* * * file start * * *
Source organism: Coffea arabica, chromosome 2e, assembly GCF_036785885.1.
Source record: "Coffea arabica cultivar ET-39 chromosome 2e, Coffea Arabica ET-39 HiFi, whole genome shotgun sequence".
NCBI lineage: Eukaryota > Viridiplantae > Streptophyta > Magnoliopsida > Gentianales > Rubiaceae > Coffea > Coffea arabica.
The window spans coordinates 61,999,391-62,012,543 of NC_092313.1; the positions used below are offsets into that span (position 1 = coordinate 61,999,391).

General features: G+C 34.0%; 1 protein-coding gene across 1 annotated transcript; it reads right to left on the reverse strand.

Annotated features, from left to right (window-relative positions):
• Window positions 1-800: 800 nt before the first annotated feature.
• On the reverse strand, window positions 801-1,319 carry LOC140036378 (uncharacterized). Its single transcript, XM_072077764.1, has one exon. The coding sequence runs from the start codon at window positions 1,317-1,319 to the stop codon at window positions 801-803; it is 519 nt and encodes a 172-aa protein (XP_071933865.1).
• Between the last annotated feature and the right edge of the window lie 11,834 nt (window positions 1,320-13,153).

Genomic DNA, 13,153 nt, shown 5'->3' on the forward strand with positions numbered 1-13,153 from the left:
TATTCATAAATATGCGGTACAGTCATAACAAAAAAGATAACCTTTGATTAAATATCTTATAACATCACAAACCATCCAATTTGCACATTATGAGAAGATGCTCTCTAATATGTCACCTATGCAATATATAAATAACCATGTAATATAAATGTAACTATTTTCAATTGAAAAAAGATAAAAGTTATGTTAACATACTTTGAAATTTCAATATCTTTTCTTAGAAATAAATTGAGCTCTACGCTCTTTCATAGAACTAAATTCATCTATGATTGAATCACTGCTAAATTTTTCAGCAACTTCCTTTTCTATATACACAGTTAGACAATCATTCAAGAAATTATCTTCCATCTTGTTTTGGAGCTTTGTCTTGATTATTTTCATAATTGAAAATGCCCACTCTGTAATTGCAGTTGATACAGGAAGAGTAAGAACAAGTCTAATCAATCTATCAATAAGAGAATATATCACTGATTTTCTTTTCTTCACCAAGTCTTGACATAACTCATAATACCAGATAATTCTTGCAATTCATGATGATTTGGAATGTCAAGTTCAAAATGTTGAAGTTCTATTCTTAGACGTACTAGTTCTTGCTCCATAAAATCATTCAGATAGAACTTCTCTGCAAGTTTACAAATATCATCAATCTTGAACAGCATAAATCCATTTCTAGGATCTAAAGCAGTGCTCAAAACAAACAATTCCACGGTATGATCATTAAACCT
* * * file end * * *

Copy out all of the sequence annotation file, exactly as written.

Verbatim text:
Source organism: Coffea arabica, chromosome 2e, assembly GCF_036785885.1.
Source record: "Coffea arabica cultivar ET-39 chromosome 2e, Coffea Arabica ET-39 HiFi, whole genome shotgun sequence".
NCBI lineage: Eukaryota > Viridiplantae > Streptophyta > Magnoliopsida > Gentianales > Rubiaceae > Coffea > Coffea arabica.
The window spans coordinates 61,999,391-62,012,543 of NC_092313.1; the positions used below are offsets into that span (position 1 = coordinate 61,999,391).

General features: G+C 34.0%; 1 protein-coding gene across 1 annotated transcript; it reads right to left on the reverse strand.

Annotated features, from left to right (window-relative positions):
• Window positions 1-800: 800 nt before the first annotated feature.
• On the reverse strand, window positions 801-1,319 carry LOC140036378 (uncharacterized). Its single transcript, XM_072077764.1, has one exon. The coding sequence runs from the start codon at window positions 1,317-1,319 to the stop codon at window positions 801-803; it is 519 nt and encodes a 172-aa protein (XP_071933865.1).
• Between the last annotated feature and the right edge of the window lie 11,834 nt (window positions 1,320-13,153).

Genomic DNA, 13,153 nt, shown 5'->3' on the forward strand with positions numbered 1-13,153 from the left:
TATTCATAAATATGCGGTACAGTCATAACAAAAAAGATAACCTTTGATTAAATATCTTATAACATCACAAACCATCCAATTTGCACATTATGAGAAGATGCTCTCTAATATGTCACCTATGCAATATATAAATAACCATGTAATATAAATGTAACTATTTTCAATTGAAAAAAGATAAAAGTTATGTTAACATACTTTGAAATTTCAATATCTTTTCTTAGAAATAAATTGAGCTCTACGCTCTTTCATAGAACTAAATTCATCTATGATTGAATCACTGCTAAATTTTTCAGCAACTTCCTTTTCTATATACACAGTTAGACAATCATTCAAGAAATTATCTTCCATCTTGTTTTGGAGCTTTGTCTTGATTATTTTCATAATTGAAAATGCCCACTCTGTAATTGCAGTTGATACAGGAAGAGTAAGAACAAGTCTAATCAATCTATCAATAAGAGAATATATCACTGATTTTCTTTTCTTCACCAAGTCTTGACATAACTCATAATACCAGATAATTCTTGCAATTCATGATGATTTGGAATGTCAAGTTCAAAATGTTGAAGTTCTATTCTTAGACGTACTAGTTCTTGCTCCATAAAATCATTCAGATAGAACTTCTCTGCAAGTTTACAAATATCATCAATCTTGAACAGCATAAATCCATTTCTAGGATCTAAAGCAGTGCTCAAAACAAACAATTCCACGGTATGATCATTAAACCT